Improving team relationships

Relationships look different for every team. Finding ways to foster openness and supportiveness will create a framework that allows your team to work through challenges.

Try this: draw a line down the middle of a sheet of paper. On one side, write down the qualities of a good relationship. On the other, write down the qualities of a bad relationship. 

Common answers we see in good relationships include trusting, honest, friendly and caring. Common answers in bad relationships often include mean, selfish, inflexible and bad communicator. Thinking of the items you used to define both a good and bad relationship, how would they apply to those you work with?

Our work environments and work relationships have shifted significantly. Some found remote work to drastically improve their work relationships, while others found remote or hybrid work caused isolation and limited their team relationships. 

Whether you are working in-person, remote or hybrid, defining what makes a good team relationship is valuable for how we interact with others. Frank LaFasto and Carl Larson conducted research around this topic, and it has been replicated multiple times leading to more than 6,000 respondents to their research question: What makes a good team relationship?

Through their research, LaFasto and Larson identified four overarching observations:

  1. Good relationships are constructive for both people. 
  2. Good relationships are productive.
  3. Good relationships are characterized by mutual understanding.
  4. Good relationships are self-correcting.

These observations provide a high-level framework for evaluating work relationships. When evaluating our interactions in workplace relationships, we tend to score ourselves much higher than we really are. To build clarity around building effective work relationships, there are three questions to consider. 

Q1. What behaviors are most important in a team relationship?

Every employee will approach team relationships differently because we all have different viewpoints. Viewpoints are made up of three beliefs:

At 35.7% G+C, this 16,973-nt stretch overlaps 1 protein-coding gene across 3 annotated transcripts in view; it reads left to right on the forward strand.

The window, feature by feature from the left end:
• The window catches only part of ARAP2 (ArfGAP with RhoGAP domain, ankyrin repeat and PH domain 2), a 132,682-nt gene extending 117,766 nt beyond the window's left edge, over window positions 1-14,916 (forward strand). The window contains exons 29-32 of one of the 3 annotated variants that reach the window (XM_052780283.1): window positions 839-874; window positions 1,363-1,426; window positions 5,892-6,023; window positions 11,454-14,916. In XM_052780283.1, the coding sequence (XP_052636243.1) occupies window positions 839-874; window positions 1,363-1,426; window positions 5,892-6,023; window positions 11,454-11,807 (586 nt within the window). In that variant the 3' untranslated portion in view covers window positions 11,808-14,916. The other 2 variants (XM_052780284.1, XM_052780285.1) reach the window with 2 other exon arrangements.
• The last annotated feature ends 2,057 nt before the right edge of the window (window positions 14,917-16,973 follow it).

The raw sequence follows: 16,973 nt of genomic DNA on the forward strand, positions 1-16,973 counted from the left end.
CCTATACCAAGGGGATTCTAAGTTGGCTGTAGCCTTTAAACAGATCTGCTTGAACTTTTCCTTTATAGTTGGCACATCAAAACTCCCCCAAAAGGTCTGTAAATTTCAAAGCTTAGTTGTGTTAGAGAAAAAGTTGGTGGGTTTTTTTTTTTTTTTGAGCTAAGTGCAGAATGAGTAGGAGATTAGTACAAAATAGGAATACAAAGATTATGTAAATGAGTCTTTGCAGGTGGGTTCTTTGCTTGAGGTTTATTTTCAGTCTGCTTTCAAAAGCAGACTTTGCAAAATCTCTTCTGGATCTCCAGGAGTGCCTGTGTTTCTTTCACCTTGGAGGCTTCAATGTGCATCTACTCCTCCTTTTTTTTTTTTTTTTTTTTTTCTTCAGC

1. Assumptions: Beliefs we have regardless of if we have all the facts.
  2. Perceptions: Beliefs we have based on our life experiences.
  3. Expectations: Beliefs we have on how people should behave.

If we approach our team through the lens of our viewpoints, we can quickly see how easy it is to become misaligned. It is natural and should be expected that we all bring different viewpoints to work. This awareness provides the opportunity to openly discuss behaviors we believe should be present within the team. 

LaFasto and Larson’s research identified two behaviors that were the most important:

  1. Openness – the ability to surface and deal with issues objectively.
  2. Supportiveness – bringing out the best thinking and attitude in the other person.

Throughout their research, these two behaviors consistently ranked as the most important. But what else can openness and supportiveness do for team relationships?

  • Openness shows employees feel safe to share their thoughts and ideas.
  • Supportiveness demonstrates commitment to others on the team.
  • Openness indicates employees feel empowered to address issues within the team.
  • Supportiveness indicates a level of trust and respect for others within the team.

As leaders, it can be difficult to create an environment where openness and supportiveness are the norm. However, being open and supportive to your employees while they experiment with what these behaviors look like within their team allows for employees to build confidence in their peers and leaders.

Q2. What is the greatest challenge in team relationships?

While openness and supportiveness are the top behaviors in team relationships, they can also cause issues within the team.